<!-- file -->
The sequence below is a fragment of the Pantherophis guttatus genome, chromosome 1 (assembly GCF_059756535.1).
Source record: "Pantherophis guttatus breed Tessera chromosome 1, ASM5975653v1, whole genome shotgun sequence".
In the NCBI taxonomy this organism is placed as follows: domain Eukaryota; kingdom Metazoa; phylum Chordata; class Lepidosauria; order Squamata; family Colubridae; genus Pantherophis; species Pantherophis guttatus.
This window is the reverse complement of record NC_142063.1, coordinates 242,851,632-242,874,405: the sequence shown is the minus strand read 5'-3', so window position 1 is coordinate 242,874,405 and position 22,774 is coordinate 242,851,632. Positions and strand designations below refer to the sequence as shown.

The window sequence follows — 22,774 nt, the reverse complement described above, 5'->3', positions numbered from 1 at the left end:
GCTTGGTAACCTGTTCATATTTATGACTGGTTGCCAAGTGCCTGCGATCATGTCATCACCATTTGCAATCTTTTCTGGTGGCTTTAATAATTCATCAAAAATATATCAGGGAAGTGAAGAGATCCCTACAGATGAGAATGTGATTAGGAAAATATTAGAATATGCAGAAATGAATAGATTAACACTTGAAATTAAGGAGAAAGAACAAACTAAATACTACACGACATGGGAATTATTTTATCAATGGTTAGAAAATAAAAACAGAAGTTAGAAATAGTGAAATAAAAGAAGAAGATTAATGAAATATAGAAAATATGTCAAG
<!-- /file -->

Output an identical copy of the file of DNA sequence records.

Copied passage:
The sequence below is a fragment of the Pantherophis guttatus genome, chromosome 1 (assembly GCF_059756535.1).
Source record: "Pantherophis guttatus breed Tessera chromosome 1, ASM5975653v1, whole genome shotgun sequence".
In the NCBI taxonomy this organism is placed as follows: domain Eukaryota; kingdom Metazoa; phylum Chordata; class Lepidosauria; order Squamata; family Colubridae; genus Pantherophis; species Pantherophis guttatus.
This window is the reverse complement of record NC_142063.1, coordinates 242,851,632-242,874,405: the sequence shown is the minus strand read 5'-3', so window position 1 is coordinate 242,874,405 and position 22,774 is coordinate 242,851,632. Positions and strand designations below refer to the sequence as shown.

The window sequence follows — 22,774 nt, the reverse complement described above, 5'->3', positions numbered from 1 at the left end:
GCTTGGTAACCTGTTCATATTTATGACTGGTTGCCAAGTGCCTGCGATCATGTCATCACCATTTGCAATCTTTTCTGGTGGCTTTAATAATTCATCAAAAATATATCAGGGAAGTGAAGAGATCCCTACAGATGAGAATGTGATTAGGAAAATATTAGAATATGCAGAAATGAATAGATTAACACTTGAAATTAAGGAGAAAGAACAAACTAAATACTACACGACATGGGAATTATTTTATCAATGGTTAGAAAATAAAAACAGAAGTTAGAAATAGTGAAATAAAAGAAGAAGATTAATGAAATATAGAAAATATGTCAAG